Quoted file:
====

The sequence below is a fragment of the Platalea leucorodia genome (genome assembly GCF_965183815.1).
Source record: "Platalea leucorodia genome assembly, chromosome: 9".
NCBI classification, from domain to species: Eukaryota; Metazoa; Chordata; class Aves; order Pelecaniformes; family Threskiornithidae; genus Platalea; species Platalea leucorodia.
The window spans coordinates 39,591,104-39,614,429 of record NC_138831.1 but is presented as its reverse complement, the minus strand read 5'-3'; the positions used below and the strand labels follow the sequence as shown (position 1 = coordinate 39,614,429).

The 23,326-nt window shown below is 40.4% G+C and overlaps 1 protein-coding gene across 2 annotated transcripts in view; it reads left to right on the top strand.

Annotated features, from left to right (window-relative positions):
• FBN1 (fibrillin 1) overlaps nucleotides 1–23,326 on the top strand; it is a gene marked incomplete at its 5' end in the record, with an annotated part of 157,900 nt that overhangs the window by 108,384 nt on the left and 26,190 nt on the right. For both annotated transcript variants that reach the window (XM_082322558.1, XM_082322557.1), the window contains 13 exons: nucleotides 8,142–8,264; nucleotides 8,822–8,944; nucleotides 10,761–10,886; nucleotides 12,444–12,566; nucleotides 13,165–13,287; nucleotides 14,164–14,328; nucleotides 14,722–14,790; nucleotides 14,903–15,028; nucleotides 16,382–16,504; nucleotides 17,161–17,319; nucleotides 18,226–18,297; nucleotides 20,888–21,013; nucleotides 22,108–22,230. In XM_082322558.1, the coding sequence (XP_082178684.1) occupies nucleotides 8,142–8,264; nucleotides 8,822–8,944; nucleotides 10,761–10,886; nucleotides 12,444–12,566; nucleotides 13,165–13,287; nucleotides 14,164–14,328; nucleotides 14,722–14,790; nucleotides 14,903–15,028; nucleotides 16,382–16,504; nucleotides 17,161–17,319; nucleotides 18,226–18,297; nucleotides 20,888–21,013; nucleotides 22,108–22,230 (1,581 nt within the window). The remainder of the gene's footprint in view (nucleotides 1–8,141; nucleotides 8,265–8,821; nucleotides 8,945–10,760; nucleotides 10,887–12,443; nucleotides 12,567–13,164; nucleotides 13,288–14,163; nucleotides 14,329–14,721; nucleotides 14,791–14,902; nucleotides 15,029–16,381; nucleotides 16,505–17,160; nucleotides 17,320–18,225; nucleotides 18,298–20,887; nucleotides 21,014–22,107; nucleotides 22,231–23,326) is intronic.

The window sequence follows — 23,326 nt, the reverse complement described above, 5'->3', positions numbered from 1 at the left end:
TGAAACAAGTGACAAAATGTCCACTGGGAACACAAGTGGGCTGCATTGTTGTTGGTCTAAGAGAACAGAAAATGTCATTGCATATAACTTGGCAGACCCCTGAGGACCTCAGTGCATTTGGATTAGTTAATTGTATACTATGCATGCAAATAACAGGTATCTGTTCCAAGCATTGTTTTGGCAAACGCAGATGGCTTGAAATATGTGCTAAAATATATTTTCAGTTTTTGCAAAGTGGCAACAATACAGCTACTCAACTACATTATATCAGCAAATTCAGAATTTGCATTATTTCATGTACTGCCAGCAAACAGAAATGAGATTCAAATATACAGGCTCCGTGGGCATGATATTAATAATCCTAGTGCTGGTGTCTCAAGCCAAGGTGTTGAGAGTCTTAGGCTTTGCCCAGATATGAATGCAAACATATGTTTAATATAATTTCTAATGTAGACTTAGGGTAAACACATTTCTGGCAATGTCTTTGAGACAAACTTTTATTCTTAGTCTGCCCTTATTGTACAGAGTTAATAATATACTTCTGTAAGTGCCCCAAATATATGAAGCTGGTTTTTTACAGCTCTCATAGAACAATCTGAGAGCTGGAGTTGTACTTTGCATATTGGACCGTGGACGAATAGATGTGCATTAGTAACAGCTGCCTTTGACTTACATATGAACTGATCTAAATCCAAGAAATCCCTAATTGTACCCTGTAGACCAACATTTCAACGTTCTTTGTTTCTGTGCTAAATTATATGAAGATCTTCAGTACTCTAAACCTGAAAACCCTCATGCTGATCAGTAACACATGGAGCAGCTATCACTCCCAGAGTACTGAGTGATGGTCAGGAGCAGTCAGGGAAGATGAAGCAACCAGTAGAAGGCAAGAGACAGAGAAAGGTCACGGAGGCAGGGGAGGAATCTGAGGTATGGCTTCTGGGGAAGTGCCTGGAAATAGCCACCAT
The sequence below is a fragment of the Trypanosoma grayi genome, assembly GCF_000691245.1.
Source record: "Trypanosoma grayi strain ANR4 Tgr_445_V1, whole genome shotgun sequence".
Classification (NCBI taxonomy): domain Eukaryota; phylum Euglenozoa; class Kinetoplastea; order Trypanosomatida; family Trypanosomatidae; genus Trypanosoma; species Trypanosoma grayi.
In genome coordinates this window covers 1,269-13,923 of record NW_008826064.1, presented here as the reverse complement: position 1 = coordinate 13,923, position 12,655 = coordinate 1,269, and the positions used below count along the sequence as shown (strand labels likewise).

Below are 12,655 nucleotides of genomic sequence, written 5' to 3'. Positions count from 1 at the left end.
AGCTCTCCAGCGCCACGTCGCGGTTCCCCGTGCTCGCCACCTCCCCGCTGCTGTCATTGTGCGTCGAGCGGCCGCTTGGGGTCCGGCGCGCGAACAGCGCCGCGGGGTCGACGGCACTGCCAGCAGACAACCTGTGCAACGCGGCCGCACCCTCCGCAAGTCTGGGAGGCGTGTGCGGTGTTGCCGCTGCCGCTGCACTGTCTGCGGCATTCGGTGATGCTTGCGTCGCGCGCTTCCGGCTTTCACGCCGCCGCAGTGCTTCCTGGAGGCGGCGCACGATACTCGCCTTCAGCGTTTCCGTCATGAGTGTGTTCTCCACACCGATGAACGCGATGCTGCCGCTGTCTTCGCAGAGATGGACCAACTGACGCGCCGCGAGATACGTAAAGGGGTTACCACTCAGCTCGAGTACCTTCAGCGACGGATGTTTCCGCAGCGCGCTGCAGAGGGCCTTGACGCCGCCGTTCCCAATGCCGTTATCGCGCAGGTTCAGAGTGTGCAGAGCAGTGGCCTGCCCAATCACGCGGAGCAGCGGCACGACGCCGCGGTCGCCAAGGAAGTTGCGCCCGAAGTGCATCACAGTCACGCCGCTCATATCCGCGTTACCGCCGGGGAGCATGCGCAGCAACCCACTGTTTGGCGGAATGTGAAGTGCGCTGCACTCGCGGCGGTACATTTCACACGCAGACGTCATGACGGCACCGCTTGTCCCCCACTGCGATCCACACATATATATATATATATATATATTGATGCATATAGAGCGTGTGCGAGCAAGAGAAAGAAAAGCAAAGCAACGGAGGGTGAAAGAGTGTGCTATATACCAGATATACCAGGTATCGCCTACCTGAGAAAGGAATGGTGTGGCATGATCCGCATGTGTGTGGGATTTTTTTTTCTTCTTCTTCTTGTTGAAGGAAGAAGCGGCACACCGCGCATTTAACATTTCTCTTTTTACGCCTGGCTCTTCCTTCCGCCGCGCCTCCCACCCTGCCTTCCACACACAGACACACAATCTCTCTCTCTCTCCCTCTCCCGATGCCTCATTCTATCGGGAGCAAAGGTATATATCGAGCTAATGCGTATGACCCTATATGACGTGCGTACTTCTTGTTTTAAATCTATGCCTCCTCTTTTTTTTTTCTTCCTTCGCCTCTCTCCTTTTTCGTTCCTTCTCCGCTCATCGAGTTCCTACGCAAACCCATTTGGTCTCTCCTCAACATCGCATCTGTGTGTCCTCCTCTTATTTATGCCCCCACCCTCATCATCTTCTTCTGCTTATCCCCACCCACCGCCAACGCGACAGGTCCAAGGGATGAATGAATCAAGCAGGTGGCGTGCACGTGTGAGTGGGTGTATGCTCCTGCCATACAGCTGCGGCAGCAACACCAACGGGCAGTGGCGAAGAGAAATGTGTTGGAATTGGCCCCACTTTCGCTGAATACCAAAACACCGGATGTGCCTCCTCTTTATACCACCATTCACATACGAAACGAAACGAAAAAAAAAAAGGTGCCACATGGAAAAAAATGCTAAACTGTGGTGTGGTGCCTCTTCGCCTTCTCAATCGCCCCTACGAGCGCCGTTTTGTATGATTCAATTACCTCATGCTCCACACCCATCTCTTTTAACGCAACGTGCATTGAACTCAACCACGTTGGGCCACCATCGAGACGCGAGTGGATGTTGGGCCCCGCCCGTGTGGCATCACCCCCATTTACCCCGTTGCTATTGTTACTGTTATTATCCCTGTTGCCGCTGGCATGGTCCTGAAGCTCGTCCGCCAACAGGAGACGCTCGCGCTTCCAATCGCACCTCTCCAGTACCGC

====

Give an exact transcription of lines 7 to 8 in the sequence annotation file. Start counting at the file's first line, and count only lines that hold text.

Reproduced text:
• FBN1 (fibrillin 1) overlaps nucleotides 1–23,326 on the top strand; it is a gene marked incomplete at its 5' end in the record, with an annotated part of 157,900 nt that overhangs the window by 108,384 nt on the left and 26,190 nt on the right. For both annotated transcript variants that reach the window (XM_082322558.1, XM_082322557.1), the window contains 13 exons: nucleotides 8,142–8,264; nucleotides 8,822–8,944; nucleotides 10,761–10,886; nucleotides 12,444–12,566; nucleotides 13,165–13,287; nucleotides 14,164–14,328; nucleotides 14,722–14,790; nucleotides 14,903–15,028; nucleotides 16,382–16,504; nucleotides 17,161–17,319; nucleotides 18,226–18,297; nucleotides 20,888–21,013; nucleotides 22,108–22,230. In XM_082322558.1, the coding sequence (XP_082178684.1) occupies nucleotides 8,142–8,264; nucleotides 8,822–8,944; nucleotides 10,761–10,886; nucleotides 12,444–12,566; nucleotides 13,165–13,287; nucleotides 14,164–14,328; nucleotides 14,722–14,790; nucleotides 14,903–15,028; nucleotides 16,382–16,504; nucleotides 17,161–17,319; nucleotides 18,226–18,297; nucleotides 20,888–21,013; nucleotides 22,108–22,230 (1,581 nt within the window). The remainder of the gene's footprint in view (nucleotides 1–8,141; nucleotides 8,265–8,821; nucleotides 8,945–10,760; nucleotides 10,887–12,443; nucleotides 12,567–13,164; nucleotides 13,288–14,163; nucleotides 14,329–14,721; nucleotides 14,791–14,902; nucleotides 15,029–16,381; nucleotides 16,505–17,160; nucleotides 17,320–18,225; nucleotides 18,298–20,887; nucleotides 21,014–22,107; nucleotides 22,231–23,326) is intronic.

The window sequence follows — 23,326 nt, the reverse complement described above, 5'->3', positions numbered from 1 at the left end: